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  • Waves, oceanic x
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Lixia Zhang and Tianjun Zhou

). The positive SST anomalies and associated precipitation anomalies over the Indian Ocean can warm the total troposphere and induce the upper-level circulation changes. Tropospheric warming emerges as a Matsuno–Gill ( Matsuno 1966 ; Gill 1980 ) pattern with the heating anchored over the tropical Indian Ocean and exhibits a wedge penetrating into the WNP ( Fig. 5c ). Westerly winds dominate the equatorial Indo–western Pacific region, as the high-level Kelvin wave response of the Matsuno–Gill pattern

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Siegfried D. Schubert, Hailan Wang, Randal D. Koster, Max J. Suarez, and Pavel Ya. Groisman

of the oceans and various air masses (tropical, subtropical, and polar) across the continent and the arrangement of Eurasia’s major mountain chains. The recent extreme heat waves and droughts of 2003 (Europe) and 2010 (Russia) have highlighted the urgency of understanding better their causes and whether or not they are a manifestation of a warming world (e.g., Dole et al. 2011 ; Trenberth and Fasullo 2012 ; Otto et al. 2012 ). While there is agreement on many aspects of such extreme events

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Siegfried D. Schubert, Ronald E. Stewart, Hailan Wang, Mathew Barlow, Ernesto H. Berbery, Wenju Cai, Martin P. Hoerling, Krishna K. Kanikicharla, Randal D. Koster, Bradfield Lyon, Annarita Mariotti, Carlos R. Mechoso, Omar V. Müller, Belen Rodriguez-Fonseca, Richard Seager, Sonia I. Seneviratne, Lixia Zhang, and Tianjun Zhou

. Anomalous warming of the southern tropical Atlantic enhances ascent over the Gulf of Guinea and descent over the Sahel. A warming in the Pacific and Indian Oceans generates equatorial Rossby waves that contribute to subsidence over the Sahel and thus to reduce regional precipitation. In addition, Mediterranean warm events are linked to increased moisture flux convergence over the Sahel. Decadal SST variability and global warming are also relevant to Sahelian drought. In recent decades the Sahel has been

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Richard Seager and Martin Hoerling

observed and idealized sea surface temperatures (SSTs). These were used to test hypotheses of oceanic forcing of drought-inducing atmospheric circulation anomalies. Links between North American precipitation variability and the El Niño–Southern Oscillation (ENSO), with, in its El Niño phase, a tendency to increased winter precipitation across southern North America, had begun to be noticed in the 1970s and early 1980s (see Rasmusson and Wallace 1983 ) and explained in terms of Rossby wave propagation

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Belen Rodríguez-Fonseca, Elsa Mohino, Carlos R. Mechoso, Cyril Caminade, Michela Biasutti, Marco Gaetani, J. Garcia-Serrano, Edward K. Vizy, Kerry Cook, Yongkang Xue, Irene Polo, Teresa Losada, Leonard Druyan, Bernard Fontaine, Juergen Bader, Francisco J. Doblas-Reyes, Lisa Goddard, Serge Janicot, Alberto Arribas, William Lau, Andrew Colman, M. Vellinga, David P. Rowell, Fred Kucharski, and Aurore Voldoire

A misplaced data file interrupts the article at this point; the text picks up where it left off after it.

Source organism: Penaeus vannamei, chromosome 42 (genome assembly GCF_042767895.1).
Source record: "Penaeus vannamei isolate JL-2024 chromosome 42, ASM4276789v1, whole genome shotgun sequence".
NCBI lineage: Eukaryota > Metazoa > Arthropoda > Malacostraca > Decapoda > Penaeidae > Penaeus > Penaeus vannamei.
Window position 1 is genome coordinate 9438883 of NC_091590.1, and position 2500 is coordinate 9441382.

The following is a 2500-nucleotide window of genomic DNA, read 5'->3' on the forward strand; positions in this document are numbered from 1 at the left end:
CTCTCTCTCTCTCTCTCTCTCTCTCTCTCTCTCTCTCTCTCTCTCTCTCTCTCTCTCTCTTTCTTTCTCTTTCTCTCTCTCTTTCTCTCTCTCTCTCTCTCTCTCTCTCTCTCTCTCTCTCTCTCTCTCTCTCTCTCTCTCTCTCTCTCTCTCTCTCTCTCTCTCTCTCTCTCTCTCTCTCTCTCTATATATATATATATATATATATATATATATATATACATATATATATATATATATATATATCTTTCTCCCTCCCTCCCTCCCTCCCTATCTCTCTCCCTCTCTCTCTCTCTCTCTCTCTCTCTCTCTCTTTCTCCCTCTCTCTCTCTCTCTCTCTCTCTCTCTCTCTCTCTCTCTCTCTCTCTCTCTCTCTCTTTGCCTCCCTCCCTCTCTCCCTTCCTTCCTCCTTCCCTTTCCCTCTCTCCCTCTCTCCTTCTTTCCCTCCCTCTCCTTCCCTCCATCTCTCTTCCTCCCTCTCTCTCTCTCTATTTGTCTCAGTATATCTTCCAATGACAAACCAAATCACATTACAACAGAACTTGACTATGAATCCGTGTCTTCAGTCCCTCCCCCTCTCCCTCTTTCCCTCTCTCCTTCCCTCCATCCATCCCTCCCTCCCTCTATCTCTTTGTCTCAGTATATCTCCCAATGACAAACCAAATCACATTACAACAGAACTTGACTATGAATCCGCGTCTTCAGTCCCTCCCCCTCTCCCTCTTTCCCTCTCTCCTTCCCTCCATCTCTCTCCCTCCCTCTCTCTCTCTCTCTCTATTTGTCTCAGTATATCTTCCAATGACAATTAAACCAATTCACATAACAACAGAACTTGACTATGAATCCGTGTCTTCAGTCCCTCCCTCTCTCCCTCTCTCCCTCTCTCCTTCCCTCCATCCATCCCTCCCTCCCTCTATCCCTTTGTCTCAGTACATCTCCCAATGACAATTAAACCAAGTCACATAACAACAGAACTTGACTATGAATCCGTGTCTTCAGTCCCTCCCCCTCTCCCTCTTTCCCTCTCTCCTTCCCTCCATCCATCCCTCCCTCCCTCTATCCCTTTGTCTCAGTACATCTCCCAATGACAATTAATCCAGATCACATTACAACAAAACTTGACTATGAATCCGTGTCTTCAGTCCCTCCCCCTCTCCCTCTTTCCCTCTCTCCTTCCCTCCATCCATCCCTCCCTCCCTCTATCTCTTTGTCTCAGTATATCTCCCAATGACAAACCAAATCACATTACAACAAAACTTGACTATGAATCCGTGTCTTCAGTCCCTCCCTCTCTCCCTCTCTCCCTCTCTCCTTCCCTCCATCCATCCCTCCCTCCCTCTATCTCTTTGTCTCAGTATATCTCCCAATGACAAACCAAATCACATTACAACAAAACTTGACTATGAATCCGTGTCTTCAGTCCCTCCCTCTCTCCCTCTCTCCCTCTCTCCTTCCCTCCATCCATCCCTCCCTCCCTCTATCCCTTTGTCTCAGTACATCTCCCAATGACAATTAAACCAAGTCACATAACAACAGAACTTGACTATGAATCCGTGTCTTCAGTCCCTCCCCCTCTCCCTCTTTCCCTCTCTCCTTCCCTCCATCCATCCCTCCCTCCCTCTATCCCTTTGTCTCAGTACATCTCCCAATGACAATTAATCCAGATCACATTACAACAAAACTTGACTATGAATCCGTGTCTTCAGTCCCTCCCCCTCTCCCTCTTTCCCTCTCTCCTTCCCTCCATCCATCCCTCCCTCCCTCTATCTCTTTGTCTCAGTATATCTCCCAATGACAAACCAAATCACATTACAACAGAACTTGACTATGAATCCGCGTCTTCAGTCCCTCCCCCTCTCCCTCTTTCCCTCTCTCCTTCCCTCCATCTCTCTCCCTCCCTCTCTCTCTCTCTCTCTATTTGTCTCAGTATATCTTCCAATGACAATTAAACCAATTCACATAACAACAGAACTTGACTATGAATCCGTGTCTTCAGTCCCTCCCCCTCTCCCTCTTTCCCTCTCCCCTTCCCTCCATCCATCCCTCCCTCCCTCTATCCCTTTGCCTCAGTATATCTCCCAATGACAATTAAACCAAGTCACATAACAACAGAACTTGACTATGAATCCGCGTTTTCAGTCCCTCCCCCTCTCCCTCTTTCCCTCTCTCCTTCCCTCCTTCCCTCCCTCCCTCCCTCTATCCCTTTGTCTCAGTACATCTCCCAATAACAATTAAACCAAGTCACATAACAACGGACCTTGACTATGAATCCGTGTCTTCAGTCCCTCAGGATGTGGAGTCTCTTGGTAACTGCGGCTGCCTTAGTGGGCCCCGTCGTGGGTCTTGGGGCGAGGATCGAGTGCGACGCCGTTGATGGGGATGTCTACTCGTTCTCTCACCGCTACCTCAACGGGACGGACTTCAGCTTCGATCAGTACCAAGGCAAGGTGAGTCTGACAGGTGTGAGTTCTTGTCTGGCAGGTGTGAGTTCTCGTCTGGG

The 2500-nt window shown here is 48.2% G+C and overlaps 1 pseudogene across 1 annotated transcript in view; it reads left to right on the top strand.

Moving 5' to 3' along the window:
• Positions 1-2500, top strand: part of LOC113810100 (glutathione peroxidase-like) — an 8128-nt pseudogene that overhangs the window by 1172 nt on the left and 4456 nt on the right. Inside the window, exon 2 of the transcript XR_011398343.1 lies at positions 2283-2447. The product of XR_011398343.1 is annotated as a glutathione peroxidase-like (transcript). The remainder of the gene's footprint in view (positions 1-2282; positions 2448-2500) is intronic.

Indian Ocean acts through changes in the large-scale gradient in SSTs from the west Pacific to the Indian Ocean. AGCM experiments showed that these changes lead to a stationary equatorial Rossby wave response over the Indian Ocean, causing anomalous subsidence over the Sahel. e. Modulation of the interannual variability by lower-frequency variations Studies performed in the last decades have argued that the impact of SST anomalies in some basins appear to be different depending on the decades

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Wenju Cai, Ariaan Purich, Tim Cowan, Peter van Rensch, and Evan Weller

Pacific–South America (PSA)-equivalent wave train patterns ( section 3b ). Often El Niño is associated with a positive IOD ( Ummenhofer et al. 2011 ), during which SSTs off the Sumatra–Java coast are cooler than normal, but warmer than normal over the western tropical Indian Ocean ( Saji et al. 1999 ). Over 1950–2009, this pathway appears to operate not only during spring, but also winter, with associated rainfall anomalies seen along the inland eastern region of Australia, but not along the eastern

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Mathew Barlow, Benjamin Zaitchik, Shlomit Paz, Emily Black, Jason Evans, and Andrew Hoell

forecasts of the Amu Dar’ya and Syr Dar’ya. The link to tropical oceans suggests both that model forecast skill may improve with model improvements and that the state of the tropical oceans, current and predicted, could be used directly to forecast seasonal precipitation in the region. Accurate representation of the Asian jet structure is a key issue for models because of the importance of jet interaction with the stationary wave response to tropical forcing. Snowmelt, which in some parts of the region

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